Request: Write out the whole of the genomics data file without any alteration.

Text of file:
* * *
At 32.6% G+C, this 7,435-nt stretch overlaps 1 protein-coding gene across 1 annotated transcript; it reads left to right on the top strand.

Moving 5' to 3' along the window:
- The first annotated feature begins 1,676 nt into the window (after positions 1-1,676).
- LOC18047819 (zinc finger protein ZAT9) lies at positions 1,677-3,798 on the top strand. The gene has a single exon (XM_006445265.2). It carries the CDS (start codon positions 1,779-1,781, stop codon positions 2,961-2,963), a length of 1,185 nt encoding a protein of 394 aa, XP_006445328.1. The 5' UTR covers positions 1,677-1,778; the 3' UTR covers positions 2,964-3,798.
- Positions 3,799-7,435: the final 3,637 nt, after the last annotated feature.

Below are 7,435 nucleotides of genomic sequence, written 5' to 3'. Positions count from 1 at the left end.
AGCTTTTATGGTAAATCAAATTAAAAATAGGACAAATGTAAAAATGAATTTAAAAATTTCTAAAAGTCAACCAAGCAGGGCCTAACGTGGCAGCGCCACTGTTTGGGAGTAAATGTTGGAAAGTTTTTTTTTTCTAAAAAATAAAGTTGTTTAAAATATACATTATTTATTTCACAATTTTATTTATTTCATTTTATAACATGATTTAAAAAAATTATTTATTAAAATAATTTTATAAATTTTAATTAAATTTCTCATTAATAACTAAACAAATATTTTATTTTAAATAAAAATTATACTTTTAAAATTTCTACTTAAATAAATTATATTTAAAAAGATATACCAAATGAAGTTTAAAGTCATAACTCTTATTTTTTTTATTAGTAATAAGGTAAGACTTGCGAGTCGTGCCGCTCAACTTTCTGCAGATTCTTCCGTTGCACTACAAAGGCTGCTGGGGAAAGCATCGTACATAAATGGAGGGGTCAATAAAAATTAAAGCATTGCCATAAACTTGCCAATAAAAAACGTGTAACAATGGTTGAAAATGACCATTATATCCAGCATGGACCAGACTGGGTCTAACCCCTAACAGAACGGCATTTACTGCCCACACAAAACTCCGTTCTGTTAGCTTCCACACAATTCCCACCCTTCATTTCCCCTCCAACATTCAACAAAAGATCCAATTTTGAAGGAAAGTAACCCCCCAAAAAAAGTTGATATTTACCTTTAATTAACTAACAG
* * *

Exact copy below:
At 32.6% G+C, this 7,435-nt stretch overlaps 1 protein-coding gene across 1 annotated transcript; it reads left to right on the top strand.

Moving 5' to 3' along the window:
- The first annotated feature begins 1,676 nt into the window (after positions 1-1,676).
- LOC18047819 (zinc finger protein ZAT9) lies at positions 1,677-3,798 on the top strand. The gene has a single exon (XM_006445265.2). It carries the CDS (start codon positions 1,779-1,781, stop codon positions 2,961-2,963), a length of 1,185 nt encoding a protein of 394 aa, XP_006445328.1. The 5' UTR covers positions 1,677-1,778; the 3' UTR covers positions 2,964-3,798.
- Positions 3,799-7,435: the final 3,637 nt, after the last annotated feature.

Below are 7,435 nucleotides of genomic sequence, written 5' to 3'. Positions count from 1 at the left end.
AGCTTTTATGGTAAATCAAATTAAAAATAGGACAAATGTAAAAATGAATTTAAAAATTTCTAAAAGTCAACCAAGCAGGGCCTAACGTGGCAGCGCCACTGTTTGGGAGTAAATGTTGGAAAGTTTTTTTTTTCTAAAAAATAAAGTTGTTTAAAATATACATTATTTATTTCACAATTTTATTTATTTCATTTTATAACATGATTTAAAAAAATTATTTATTAAAATAATTTTATAAATTTTAATTAAATTTCTCATTAATAACTAAACAAATATTTTATTTTAAATAAAAATTATACTTTTAAAATTTCTACTTAAATAAATTATATTTAAAAAGATATACCAAATGAAGTTTAAAGTCATAACTCTTATTTTTTTTATTAGTAATAAGGTAAGACTTGCGAGTCGTGCCGCTCAACTTTCTGCAGATTCTTCCGTTGCACTACAAAGGCTGCTGGGGAAAGCATCGTACATAAATGGAGGGGTCAATAAAAATTAAAGCATTGCCATAAACTTGCCAATAAAAAACGTGTAACAATGGTTGAAAATGACCATTATATCCAGCATGGACCAGACTGGGTCTAACCCCTAACAGAACGGCATTTACTGCCCACACAAAACTCCGTTCTGTTAGCTTCCACACAATTCCCACCCTTCATTTCCCCTCCAACATTCAACAAAAGATCCAATTTTGAAGGAAAGTAACCCCCCAAAAAAAGTTGATATTTACCTTTAATTAACTAACAG